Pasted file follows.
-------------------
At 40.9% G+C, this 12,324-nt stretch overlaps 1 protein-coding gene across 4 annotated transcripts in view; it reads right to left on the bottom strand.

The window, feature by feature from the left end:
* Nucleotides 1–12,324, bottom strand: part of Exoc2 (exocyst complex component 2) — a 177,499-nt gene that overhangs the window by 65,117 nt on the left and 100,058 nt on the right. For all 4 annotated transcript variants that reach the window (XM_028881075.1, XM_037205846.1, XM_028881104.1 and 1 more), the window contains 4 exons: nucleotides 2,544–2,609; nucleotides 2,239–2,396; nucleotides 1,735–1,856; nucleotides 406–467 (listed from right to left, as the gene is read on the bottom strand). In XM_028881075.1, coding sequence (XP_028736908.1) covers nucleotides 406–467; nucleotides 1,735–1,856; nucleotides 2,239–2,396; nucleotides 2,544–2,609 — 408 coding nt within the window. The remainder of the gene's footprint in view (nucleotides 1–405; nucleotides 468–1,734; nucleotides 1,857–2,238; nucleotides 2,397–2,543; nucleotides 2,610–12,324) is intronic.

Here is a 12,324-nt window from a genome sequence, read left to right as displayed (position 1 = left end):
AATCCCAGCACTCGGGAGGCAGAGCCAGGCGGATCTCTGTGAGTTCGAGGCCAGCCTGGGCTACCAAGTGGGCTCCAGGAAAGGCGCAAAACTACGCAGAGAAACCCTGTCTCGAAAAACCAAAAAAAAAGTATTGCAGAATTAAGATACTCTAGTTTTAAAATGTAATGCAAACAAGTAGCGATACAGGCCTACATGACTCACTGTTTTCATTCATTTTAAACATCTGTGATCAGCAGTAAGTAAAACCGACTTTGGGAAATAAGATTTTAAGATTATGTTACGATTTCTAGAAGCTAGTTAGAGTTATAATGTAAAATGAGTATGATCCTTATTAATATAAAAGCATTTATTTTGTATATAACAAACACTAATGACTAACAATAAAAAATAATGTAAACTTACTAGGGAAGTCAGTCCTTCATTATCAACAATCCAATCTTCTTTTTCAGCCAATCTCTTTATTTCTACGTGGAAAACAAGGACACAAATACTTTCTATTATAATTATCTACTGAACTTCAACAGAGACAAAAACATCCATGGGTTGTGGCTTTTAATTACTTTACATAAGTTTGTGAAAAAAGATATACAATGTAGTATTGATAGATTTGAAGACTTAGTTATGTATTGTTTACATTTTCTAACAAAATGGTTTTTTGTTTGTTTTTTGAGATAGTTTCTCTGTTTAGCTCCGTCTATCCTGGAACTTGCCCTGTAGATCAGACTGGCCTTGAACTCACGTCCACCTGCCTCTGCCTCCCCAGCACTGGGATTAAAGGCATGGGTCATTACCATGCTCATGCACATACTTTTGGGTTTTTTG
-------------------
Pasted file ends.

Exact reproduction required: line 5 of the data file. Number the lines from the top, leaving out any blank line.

AATCCCAGCACTCGGGAGGCAGAGCCAGGCGGATCTCTGTGAGTTCGAGGCCAGCCTGGGCTACCAAGTGGGCTCCAGGAAAGGCGCAAAACTACGCAGAGAAACCCTGTCTCGAAAAACCAAAAAAAAAGTATTGCAGAATTAAGATACTCTAGTTTTAAAATGTAATGCAAACAAGTAGCGATACAGGCCTACATGACTCACTGTTTTCATTCATTTTAAACATCTGTGATCAGCAGTAAGTAAAACCGACTTTGGGAAATAAGATTTTAAGATTATGTTACGATTTCTAGAAGCTAGTTAGAGTTATAATGTAAAATGAGTATGATCCTTATTAATATAAAAGCATTTATTTTGTATATAACAAACACTAATGACTAACAATAAAAAATAATGTAAACTTACTAGGGAAGTCAGTCCTTCATTATCAACAATCCAATCTTCTTTTTCAGCCAATCTCTTTATTTCTACGTGGAAAACAAGGACACAAATACTTTCTATTATAATTATCTACTGAACTTCAACAGAGACAAAAACATCCATGGGTTGTGGCTTTTAATTACTTTACATAAGTTTGTGAAAAAAGATATACAATGTAGTATTGATAGATTTGAAGACTTAGTTATGTATTGTTTACATTTTCTAACAAAATGGTTTTTTGTTTGTTTTTTGAGATAGTTTCTCTGTTTAGCTCCGTCTATCCTGGAACTTGCCCTGTAGATCAGACTGGCCTTGAACTCACGTCCACCTGCCTCTGCCTCCCCAGCACTGGGATTAAAGGCATGGGTCATTACCATGCTCATGCACATACTTTTGGGTTTTTTG